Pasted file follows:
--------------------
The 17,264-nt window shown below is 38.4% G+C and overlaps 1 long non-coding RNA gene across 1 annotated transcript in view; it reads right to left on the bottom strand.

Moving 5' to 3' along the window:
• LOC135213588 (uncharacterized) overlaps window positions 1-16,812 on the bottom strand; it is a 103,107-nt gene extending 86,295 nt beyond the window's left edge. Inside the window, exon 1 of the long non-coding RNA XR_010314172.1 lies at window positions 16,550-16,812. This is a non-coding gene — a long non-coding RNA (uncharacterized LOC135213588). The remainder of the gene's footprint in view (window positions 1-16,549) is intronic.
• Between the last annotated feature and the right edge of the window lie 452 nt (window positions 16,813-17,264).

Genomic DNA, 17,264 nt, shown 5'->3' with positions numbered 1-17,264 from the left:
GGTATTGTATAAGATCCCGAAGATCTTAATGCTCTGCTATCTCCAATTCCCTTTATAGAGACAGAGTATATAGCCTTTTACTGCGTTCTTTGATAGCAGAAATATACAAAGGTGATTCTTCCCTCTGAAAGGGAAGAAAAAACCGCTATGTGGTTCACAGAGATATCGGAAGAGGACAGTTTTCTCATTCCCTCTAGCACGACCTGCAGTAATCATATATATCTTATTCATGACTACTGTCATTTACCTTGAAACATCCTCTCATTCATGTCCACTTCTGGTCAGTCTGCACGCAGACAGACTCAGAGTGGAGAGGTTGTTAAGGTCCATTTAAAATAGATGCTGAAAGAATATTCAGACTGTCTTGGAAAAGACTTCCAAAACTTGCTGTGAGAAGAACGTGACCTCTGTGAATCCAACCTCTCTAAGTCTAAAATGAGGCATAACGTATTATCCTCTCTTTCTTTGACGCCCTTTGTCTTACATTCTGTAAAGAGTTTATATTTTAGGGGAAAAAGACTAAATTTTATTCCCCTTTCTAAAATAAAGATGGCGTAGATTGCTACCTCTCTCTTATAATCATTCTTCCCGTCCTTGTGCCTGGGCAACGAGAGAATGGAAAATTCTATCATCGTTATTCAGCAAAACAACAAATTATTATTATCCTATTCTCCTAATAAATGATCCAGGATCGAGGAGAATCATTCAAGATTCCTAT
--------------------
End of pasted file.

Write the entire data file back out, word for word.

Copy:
The 17,264-nt window shown below is 38.4% G+C and overlaps 1 long non-coding RNA gene across 1 annotated transcript in view; it reads right to left on the bottom strand.

Moving 5' to 3' along the window:
• LOC135213588 (uncharacterized) overlaps window positions 1-16,812 on the bottom strand; it is a 103,107-nt gene extending 86,295 nt beyond the window's left edge. Inside the window, exon 1 of the long non-coding RNA XR_010314172.1 lies at window positions 16,550-16,812. This is a non-coding gene — a long non-coding RNA (uncharacterized LOC135213588). The remainder of the gene's footprint in view (window positions 1-16,549) is intronic.
• Between the last annotated feature and the right edge of the window lie 452 nt (window positions 16,813-17,264).

Genomic DNA, 17,264 nt, shown 5'->3' with positions numbered 1-17,264 from the left:
GGTATTGTATAAGATCCCGAAGATCTTAATGCTCTGCTATCTCCAATTCCCTTTATAGAGACAGAGTATATAGCCTTTTACTGCGTTCTTTGATAGCAGAAATATACAAAGGTGATTCTTCCCTCTGAAAGGGAAGAAAAAACCGCTATGTGGTTCACAGAGATATCGGAAGAGGACAGTTTTCTCATTCCCTCTAGCACGACCTGCAGTAATCATATATATCTTATTCATGACTACTGTCATTTACCTTGAAACATCCTCTCATTCATGTCCACTTCTGGTCAGTCTGCACGCAGACAGACTCAGAGTGGAGAGGTTGTTAAGGTCCATTTAAAATAGATGCTGAAAGAATATTCAGACTGTCTTGGAAAAGACTTCCAAAACTTGCTGTGAGAAGAACGTGACCTCTGTGAATCCAACCTCTCTAAGTCTAAAATGAGGCATAACGTATTATCCTCTCTTTCTTTGACGCCCTTTGTCTTACATTCTGTAAAGAGTTTATATTTTAGGGGAAAAAGACTAAATTTTATTCCCCTTTCTAAAATAAAGATGGCGTAGATTGCTACCTCTCTCTTATAATCATTCTTCCCGTCCTTGTGCCTGGGCAACGAGAGAATGGAAAATTCTATCATCGTTATTCAGCAAAACAACAAATTATTATTATCCTATTCTCCTAATAAATGATCCAGGATCGAGGAGAATCATTCAAGATTCCTAT